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Synth Album Review: "Blue Sky Girl" by Manhatten Synth

Updated on June 3, 2020
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Karl has been a freelance writer for over 10 years. He's passionate about music, art, and writing!

Blue Sky Girl is Manhatten Synth’s album that explores the concept of “that one person in everyone's life who seems to burn twice as bright, but for half as long” and it is an album rooted in the use of retro synth sounds in fresh new ways as it moves through the stages of this relationship. Manhatten Synth has made music that’s richly textured, touched with sadness but still brimming with life and energy.

To me, the best retro synth music that's being made now is music in which the signature synth, drum and bass sounds that defined music in the ‘80s are being combined in ways that are new. Manhatten Synth is clearly well-versed in the vocabulary of ‘80s synth music, but he’s stretching out on Blue Sky Girl. Although the sounds are nostalgic, the ways in which he uses them aren’t. His approach to melody, harmony and rhythm isn’t clichéd and how he combines sounds is different than much of what we would have heard in that era.

One of this things that Manhatten Synth mentioned about this album is how it is “tinged with melancholy” and I can’t help but agree. There's a wistful, yearning quality to many of his melodies as they move through the album. That isn’t to say that he doesn’t know how to sing and fly in his music as well. The overall mood of the album, though, is a gentler one that seems to look back on times gone by in a relationship.

There are production elements that feel quite ‘80s to me on Blue Sky Girl, but again this is used more as a tool than as a direct attempt to create cookie cutter music. The production adds to the overarching sense of an album that employs the feel of that era’s music without trying to produce straight-up nostalgia in the listener.

I’ve commented before about how few artists use dynamics as a musical tool in music these days. I’m pleased to see that Manhatten Synth uses them well on Blue Sky Girl. The way he employs crescendo and diminuendo on the album adds to the emotional impact of the music in my view.

Now I am going to discuss the tracks that I most enjoyed on Blue Sky Girl and focus on the reasons why I was drawn to these tracks in particular.

Track By Track Breakdown

“Last Chance City” is a track that is densely layered with musical elements. The track starts off with rapid bass pulses and higher synths that oscillate quickly above them. The music reaches a crescendo as warmly extending notes ripple out over the solid bass and drums. I enjoyed the way in which the melody of this track gently caressed my ears as it flowed by them.
There is indeed a thunderous weight and power behind “Thunder.” It has a deep well of bass that moves under it and a drifting, wandering A section melody that moves through. There’s more excellent use of dynamics here to help create a track that grows in power and intensity as it progresses. The second section of melody is equally well done and I enjoyed how the sounds of a storm were incorporated into the track.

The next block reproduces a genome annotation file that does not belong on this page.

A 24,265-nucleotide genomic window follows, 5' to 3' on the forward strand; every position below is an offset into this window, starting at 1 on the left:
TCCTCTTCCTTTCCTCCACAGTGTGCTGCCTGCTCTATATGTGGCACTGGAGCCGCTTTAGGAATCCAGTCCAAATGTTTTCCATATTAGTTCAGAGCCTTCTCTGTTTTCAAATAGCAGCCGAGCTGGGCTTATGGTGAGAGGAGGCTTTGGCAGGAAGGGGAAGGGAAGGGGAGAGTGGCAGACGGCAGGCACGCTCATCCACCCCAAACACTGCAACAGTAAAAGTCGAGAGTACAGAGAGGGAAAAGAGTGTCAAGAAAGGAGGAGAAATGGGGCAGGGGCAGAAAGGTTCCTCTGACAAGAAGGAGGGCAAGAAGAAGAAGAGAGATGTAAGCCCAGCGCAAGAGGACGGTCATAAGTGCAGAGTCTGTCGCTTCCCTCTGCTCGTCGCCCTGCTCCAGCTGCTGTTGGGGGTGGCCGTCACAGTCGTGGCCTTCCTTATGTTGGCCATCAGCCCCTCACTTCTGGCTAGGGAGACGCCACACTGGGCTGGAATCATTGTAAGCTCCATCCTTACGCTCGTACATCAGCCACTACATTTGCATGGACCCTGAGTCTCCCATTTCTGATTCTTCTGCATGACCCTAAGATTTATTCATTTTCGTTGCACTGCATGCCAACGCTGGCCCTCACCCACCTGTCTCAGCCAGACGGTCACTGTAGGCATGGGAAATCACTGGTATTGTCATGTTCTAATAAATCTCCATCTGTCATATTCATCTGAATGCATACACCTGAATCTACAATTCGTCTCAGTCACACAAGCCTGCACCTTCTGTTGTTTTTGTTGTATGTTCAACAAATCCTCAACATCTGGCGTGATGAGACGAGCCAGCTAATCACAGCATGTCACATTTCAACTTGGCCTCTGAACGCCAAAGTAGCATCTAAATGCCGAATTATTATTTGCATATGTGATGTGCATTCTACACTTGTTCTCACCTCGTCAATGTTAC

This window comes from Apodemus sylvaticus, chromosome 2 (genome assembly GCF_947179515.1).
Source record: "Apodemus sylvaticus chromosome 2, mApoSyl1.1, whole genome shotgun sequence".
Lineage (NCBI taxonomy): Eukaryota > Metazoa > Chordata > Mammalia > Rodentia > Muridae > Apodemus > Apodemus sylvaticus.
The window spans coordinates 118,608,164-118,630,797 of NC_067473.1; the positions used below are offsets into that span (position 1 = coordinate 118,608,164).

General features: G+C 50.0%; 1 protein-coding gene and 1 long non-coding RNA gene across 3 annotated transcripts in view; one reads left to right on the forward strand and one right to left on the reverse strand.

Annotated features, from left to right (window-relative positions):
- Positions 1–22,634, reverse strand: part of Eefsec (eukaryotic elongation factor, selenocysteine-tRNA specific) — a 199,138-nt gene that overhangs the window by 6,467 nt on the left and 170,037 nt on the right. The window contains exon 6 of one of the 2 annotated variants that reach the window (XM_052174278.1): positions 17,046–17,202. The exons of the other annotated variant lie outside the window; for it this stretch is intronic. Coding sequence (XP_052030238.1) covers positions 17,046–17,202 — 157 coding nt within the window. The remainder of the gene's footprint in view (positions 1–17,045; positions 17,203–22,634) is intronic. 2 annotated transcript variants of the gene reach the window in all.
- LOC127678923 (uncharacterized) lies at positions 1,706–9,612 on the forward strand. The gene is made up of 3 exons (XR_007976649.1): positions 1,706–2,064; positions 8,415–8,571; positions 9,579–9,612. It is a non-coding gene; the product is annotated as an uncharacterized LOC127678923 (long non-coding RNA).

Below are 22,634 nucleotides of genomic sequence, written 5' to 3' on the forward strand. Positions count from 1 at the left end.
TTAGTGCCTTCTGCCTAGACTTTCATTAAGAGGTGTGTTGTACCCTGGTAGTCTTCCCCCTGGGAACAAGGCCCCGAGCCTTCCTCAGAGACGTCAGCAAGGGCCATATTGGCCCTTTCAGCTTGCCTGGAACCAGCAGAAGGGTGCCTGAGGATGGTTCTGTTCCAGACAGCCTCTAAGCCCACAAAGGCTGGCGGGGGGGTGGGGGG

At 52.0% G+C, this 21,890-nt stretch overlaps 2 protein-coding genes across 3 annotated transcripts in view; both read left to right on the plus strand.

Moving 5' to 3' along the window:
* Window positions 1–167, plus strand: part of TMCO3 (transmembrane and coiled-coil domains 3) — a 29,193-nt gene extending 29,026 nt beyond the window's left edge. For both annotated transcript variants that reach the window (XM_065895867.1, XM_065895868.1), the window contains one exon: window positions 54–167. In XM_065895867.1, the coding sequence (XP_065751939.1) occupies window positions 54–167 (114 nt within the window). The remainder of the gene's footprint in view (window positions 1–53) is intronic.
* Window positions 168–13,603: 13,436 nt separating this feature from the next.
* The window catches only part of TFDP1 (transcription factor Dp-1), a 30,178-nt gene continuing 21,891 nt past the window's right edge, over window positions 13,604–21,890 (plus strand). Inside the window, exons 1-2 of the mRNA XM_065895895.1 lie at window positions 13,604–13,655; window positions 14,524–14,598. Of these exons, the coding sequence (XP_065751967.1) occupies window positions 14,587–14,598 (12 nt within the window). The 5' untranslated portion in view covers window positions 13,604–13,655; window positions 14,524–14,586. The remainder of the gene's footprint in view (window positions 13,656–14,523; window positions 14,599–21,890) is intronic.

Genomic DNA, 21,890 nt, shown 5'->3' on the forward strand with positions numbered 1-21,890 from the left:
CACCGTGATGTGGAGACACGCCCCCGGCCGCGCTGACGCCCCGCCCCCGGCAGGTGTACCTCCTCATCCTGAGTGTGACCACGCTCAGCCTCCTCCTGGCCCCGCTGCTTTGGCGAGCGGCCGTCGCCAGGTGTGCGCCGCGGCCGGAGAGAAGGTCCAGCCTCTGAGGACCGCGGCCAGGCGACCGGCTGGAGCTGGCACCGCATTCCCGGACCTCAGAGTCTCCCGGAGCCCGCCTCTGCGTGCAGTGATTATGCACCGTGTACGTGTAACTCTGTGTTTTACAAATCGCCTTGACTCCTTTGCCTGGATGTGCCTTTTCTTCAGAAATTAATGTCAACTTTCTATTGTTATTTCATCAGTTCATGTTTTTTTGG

“Running From It” has a smooth sweep of bass and a melody that has a melancholy float and glow to it as the lead synth carries it along. The melody unfolds itself in a gentle but still propulsive way over the very powerful beat and bass that moves under it. The oscillations of the bass pulse are like waves and when the track breaks to airy flow, the ambient sounds of whales and the ocean glide into the track. There’s a real feeling of yearning in this track, despite the energetic nature of the beat.

There’s a sense of being softly touched by the music on “One Ending” and it has a certain grace to it. There’s something gentle and caressing here and Blue Sky Girl’s voice delivers an uplifting message. I enjoy how the beat grows more powerful as the synths soar above it, lifting everything free and clear as it all slides along. For me, this was a track about looking back with fondness while moving into the future.

“A Kind Of Freedom” opens on bursts of synth and a beat that swells up around it along with warm sound patterns dancing along with the drums that have a synthwave feeling to them. The bass drives on in waves and the lead synth melody begins to grow again, feeling triumphant. The guitar solo towards the end of the track shreds and flies, leaping over the strings to bring us home and give us “a kind of freedom.” This is a song that, to me, says that sometimes we are the most free when we are released from old dreams that we no longer need.


Blue Sky Girl is an album drenched in emotion. It has nostalgia without over-reliance on that feeling, energy that is tinged with sadness and power that is able to lift the listener up and carry them soaring along. If this is what Manhatten Synth has to offer in the future, I’ll take some more please!


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